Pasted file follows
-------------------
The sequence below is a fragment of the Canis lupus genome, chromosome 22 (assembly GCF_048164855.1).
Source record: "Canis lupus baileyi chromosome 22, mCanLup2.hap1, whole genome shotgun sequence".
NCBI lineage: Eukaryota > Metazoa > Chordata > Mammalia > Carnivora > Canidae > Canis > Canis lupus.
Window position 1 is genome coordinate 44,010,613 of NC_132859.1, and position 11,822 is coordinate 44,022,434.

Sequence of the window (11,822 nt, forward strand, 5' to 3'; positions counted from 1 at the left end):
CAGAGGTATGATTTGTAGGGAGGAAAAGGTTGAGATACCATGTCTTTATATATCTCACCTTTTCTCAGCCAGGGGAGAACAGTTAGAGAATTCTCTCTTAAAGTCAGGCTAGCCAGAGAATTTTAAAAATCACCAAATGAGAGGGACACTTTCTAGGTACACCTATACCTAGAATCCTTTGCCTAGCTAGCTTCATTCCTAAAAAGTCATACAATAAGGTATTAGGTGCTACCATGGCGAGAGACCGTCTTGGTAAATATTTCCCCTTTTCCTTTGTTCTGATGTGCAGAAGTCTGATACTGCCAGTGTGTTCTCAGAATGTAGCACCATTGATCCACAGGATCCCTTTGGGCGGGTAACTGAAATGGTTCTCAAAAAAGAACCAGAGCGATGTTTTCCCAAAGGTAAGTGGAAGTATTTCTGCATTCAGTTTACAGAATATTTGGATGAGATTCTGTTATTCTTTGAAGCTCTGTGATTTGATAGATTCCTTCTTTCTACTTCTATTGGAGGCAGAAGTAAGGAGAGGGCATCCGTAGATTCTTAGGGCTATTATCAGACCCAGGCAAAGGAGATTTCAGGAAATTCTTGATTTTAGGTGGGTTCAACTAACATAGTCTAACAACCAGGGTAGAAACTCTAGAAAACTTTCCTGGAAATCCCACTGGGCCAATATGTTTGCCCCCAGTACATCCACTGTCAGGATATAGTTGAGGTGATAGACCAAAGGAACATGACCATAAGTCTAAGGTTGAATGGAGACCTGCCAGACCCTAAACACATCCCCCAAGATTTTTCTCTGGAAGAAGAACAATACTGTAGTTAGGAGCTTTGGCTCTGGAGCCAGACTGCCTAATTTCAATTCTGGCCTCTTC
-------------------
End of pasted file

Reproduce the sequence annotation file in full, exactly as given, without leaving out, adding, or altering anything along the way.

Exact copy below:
The sequence below is a fragment of the Canis lupus genome, chromosome 22 (assembly GCF_048164855.1).
Source record: "Canis lupus baileyi chromosome 22, mCanLup2.hap1, whole genome shotgun sequence".
NCBI lineage: Eukaryota > Metazoa > Chordata > Mammalia > Carnivora > Canidae > Canis > Canis lupus.
Window position 1 is genome coordinate 44,010,613 of NC_132859.1, and position 11,822 is coordinate 44,022,434.

Sequence of the window (11,822 nt, forward strand, 5' to 3'; positions counted from 1 at the left end):
CAGAGGTATGATTTGTAGGGAGGAAAAGGTTGAGATACCATGTCTTTATATATCTCACCTTTTCTCAGCCAGGGGAGAACAGTTAGAGAATTCTCTCTTAAAGTCAGGCTAGCCAGAGAATTTTAAAAATCACCAAATGAGAGGGACACTTTCTAGGTACACCTATACCTAGAATCCTTTGCCTAGCTAGCTTCATTCCTAAAAAGTCATACAATAAGGTATTAGGTGCTACCATGGCGAGAGACCGTCTTGGTAAATATTTCCCCTTTTCCTTTGTTCTGATGTGCAGAAGTCTGATACTGCCAGTGTGTTCTCAGAATGTAGCACCATTGATCCACAGGATCCCTTTGGGCGGGTAACTGAAATGGTTCTCAAAAAAGAACCAGAGCGATGTTTTCCCAAAGGTAAGTGGAAGTATTTCTGCATTCAGTTTACAGAATATTTGGATGAGATTCTGTTATTCTTTGAAGCTCTGTGATTTGATAGATTCCTTCTTTCTACTTCTATTGGAGGCAGAAGTAAGGAGAGGGCATCCGTAGATTCTTAGGGCTATTATCAGACCCAGGCAAAGGAGATTTCAGGAAATTCTTGATTTTAGGTGGGTTCAACTAACATAGTCTAACAACCAGGGTAGAAACTCTAGAAAACTTTCCTGGAAATCCCACTGGGCCAATATGTTTGCCCCCAGTACATCCACTGTCAGGATATAGTTGAGGTGATAGACCAAAGGAACATGACCATAAGTCTAAGGTTGAATGGAGACCTGCCAGACCCTAAACACATCCCCCAAGATTTTTCTCTGGAAGAAGAACAATACTGTAGTTAGGAGCTTTGGCTCTGGAGCCAGACTGCCTAATTTCAATTCTGGCCTCTTC